OK, without releasing the pressure in the upper arms lean over and take hold of the golf club. No cheating! Normally you would release the pressure in the armpits to move the arms down to the club. If you do this exercise correctly, you will literally have to bend forward at the waist to get to the club. Notice that you can pick up the club with virtually no tension in the forearms.

At this point you want to move into a conventional golf grip (whichever you prefer: Vardon, Ten-finger, Interlock, Reverse Overlap) while maintaining this tension relationship that I have just described. The elbows should still be jabbed into the ribcage and the forearms should be rubber-like.

OK, pay attention. Here comes the important part.

Keep bending over at the waist until you ground the club head. At this point you can begin to slowly release the tension in the upper arms.

What I'm about to say here applies to the right-handed golfer swinging the club from right to left on the downswing. Since the right hand, which I like to call the Vital Metacenter, is closest to the club head, the releasing of the upper arm tension will allow the right armpit to "disengage" before the left armpit has a chance to. This is exactly what you want. Think of it this way. As you begin to release the upper arm tension, allow the tension of the right upper arm to move toward the right forefinger and the pad of the right forefinger. See image. You will want to feel as though you're making a ring around the club with the right thumb and forefinger with the pad below the right forefinger pressing squarely against the back of the shaft. Notice I didn't say "move all that tension into the right hand to make a death grip." As for the left arm, do not allow the tension to move down toward the left hand whatsoever. Release the tension generally but maintain a localized firmness where the backside of the upper left arm (left tricep extensors) meets the posterior (back) portion of the left armpit. The simple act of grasping the club is all the tension you need in the left hand.

There! The upper body should now be in the proper COMPOSTURE. This may feel a bit awkward, I know. But we must realize that we have been conditioned to believe that the left hand needs to be firm, firm, firm. This leads to left hand tension and ultimately left forearm tension. How many ripped, rubbed, and torn golf gloves have you thrown out in your time on the links? Even Henry Vardon himself wrote over one hundred years ago that the right hand should be a bit firmer than the left. He even made note that he could not understand why the rumor of tight left hand was being spread by teachers of the game. It's amazing to me that more than a hundred years have passed and, with the exception of the overlapping style of grip, Vardon is still being ignored. For those interested, check out "The Complete Golfer."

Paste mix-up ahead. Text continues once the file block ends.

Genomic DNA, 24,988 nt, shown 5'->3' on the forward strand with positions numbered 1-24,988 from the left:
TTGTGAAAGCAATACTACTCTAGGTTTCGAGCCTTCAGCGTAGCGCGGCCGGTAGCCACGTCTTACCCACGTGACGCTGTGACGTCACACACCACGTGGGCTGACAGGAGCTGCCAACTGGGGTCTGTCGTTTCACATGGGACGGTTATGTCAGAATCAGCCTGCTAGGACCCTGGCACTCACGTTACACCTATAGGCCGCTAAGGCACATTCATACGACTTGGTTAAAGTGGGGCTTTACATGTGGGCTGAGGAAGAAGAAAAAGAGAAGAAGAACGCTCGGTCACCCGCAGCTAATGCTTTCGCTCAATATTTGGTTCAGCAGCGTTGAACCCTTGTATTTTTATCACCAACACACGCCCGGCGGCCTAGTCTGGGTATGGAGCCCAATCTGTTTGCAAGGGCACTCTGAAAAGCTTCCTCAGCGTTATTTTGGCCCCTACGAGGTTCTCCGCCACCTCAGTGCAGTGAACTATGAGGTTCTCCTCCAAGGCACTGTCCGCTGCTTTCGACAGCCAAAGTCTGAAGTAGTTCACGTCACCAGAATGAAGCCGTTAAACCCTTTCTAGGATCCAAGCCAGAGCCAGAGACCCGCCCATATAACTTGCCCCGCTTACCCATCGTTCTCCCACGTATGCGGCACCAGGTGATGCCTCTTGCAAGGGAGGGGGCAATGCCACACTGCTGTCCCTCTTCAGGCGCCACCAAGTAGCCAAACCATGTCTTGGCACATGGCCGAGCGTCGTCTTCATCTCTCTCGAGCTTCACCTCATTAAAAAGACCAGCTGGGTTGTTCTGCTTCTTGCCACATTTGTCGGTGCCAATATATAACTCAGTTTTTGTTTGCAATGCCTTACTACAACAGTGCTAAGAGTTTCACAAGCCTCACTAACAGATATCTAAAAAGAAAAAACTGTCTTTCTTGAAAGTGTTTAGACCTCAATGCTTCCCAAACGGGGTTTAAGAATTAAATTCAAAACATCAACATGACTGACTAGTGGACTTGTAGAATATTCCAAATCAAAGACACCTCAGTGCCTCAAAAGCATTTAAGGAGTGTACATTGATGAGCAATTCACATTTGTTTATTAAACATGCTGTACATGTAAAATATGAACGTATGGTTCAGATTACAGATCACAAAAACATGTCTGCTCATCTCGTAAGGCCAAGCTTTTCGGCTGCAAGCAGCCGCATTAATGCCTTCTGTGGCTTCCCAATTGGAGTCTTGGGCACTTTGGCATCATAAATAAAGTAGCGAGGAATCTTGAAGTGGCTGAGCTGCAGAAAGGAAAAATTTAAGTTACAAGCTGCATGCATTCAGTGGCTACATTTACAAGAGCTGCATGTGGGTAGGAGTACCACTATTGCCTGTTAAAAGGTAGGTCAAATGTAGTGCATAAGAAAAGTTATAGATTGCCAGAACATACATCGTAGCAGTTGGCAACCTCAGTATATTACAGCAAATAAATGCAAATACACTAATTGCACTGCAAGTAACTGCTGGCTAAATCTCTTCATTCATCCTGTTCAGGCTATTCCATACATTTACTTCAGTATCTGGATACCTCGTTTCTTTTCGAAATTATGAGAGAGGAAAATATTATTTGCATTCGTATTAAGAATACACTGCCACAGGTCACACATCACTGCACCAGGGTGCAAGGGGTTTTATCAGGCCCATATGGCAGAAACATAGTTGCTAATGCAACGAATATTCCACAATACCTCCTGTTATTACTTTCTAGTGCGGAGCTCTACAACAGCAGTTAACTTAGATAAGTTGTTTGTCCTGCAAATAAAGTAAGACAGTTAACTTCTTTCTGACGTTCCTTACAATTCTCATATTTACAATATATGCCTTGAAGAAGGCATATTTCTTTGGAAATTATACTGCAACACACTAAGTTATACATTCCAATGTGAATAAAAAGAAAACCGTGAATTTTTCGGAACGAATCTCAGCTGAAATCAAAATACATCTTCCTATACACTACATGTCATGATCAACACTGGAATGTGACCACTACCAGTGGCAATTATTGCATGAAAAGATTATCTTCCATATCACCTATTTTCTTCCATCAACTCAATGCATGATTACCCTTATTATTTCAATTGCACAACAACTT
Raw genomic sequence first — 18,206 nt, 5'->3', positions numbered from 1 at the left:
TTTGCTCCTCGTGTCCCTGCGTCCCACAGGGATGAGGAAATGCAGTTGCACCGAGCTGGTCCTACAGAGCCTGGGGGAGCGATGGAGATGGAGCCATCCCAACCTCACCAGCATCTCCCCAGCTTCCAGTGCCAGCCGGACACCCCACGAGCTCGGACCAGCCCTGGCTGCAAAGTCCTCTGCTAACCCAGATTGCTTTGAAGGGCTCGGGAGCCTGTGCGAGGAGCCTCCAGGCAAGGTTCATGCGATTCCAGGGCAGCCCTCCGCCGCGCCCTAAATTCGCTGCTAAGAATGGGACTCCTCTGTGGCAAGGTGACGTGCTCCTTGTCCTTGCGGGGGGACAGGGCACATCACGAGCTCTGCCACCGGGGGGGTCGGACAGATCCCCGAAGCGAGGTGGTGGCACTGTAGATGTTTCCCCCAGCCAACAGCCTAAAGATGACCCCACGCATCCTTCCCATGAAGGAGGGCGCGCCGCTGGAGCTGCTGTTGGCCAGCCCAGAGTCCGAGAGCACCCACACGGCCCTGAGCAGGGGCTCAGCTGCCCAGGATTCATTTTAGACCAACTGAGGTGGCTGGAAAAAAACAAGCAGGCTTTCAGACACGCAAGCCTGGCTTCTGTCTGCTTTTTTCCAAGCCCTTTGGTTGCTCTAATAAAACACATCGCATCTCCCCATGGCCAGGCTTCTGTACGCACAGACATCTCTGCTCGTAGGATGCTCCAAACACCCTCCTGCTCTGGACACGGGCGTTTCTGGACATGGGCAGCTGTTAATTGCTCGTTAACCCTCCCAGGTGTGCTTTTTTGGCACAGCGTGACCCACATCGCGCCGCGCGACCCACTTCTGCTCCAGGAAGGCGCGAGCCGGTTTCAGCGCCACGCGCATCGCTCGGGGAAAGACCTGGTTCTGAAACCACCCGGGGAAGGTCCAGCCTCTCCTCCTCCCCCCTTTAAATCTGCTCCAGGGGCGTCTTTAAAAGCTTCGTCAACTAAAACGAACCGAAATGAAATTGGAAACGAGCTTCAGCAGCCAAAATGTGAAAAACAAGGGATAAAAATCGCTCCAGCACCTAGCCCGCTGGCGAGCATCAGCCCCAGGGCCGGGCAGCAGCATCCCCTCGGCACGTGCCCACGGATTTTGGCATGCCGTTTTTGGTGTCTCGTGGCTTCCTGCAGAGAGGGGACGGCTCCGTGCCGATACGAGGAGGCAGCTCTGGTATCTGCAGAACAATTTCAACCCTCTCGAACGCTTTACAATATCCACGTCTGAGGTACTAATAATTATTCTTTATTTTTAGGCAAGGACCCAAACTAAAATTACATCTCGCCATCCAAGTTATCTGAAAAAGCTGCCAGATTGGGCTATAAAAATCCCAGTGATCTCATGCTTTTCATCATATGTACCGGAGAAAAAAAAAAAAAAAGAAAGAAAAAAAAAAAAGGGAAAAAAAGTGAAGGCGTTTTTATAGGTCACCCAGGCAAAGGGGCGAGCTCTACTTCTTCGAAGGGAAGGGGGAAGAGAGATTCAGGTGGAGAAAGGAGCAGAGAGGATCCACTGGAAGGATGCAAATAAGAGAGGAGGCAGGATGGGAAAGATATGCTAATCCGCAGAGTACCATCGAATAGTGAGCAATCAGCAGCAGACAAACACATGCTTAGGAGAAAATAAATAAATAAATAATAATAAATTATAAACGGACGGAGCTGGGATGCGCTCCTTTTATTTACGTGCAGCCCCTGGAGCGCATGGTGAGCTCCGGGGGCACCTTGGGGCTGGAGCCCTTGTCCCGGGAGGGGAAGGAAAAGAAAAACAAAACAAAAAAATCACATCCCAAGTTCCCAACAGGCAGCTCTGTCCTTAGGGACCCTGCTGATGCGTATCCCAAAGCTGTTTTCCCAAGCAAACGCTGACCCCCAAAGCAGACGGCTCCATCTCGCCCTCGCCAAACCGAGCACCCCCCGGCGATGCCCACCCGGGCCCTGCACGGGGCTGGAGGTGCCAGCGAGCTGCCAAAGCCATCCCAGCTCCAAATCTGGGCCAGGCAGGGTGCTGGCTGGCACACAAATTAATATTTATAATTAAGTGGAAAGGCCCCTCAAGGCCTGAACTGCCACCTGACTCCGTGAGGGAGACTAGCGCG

It is left forearm and left hand tension that really destroys the connection of the left arm to the torso. Remember: Tension destroys True Gravity. Think of your left arm as you would a sword. The thick handle is like the upper arm. As we move down, the blade gets thinner and sharper. The point of the blade is your pinky and ring finger. There is just enough tension in these two fingers to hold the club with dexterity. But it's a thin and sinewy tension. It is not a broad tension distributed evenly throughout the "dumb" non-dominant arm. There should be no tension in the index finger and middle finger of the left hand. Tension in these fingers ignites the pincsor activity. This action will increase tension in the anterior portion (front) of the left armpit and encourages one to lose connection with the torso.

The result of this exercise should be something I call the "Equalized Pinch." The delicate firmness of the right hand   should gain symmetry with the delicate firmness of the rear left armpit pinch. When these two points are then referenced to the True Center we have completed the three components of the Spalding Triangle. At the end of this exercise the upper body should be properly compostured and ready to commence with WAGGLING.

See also The Spalding Grip, coming soon!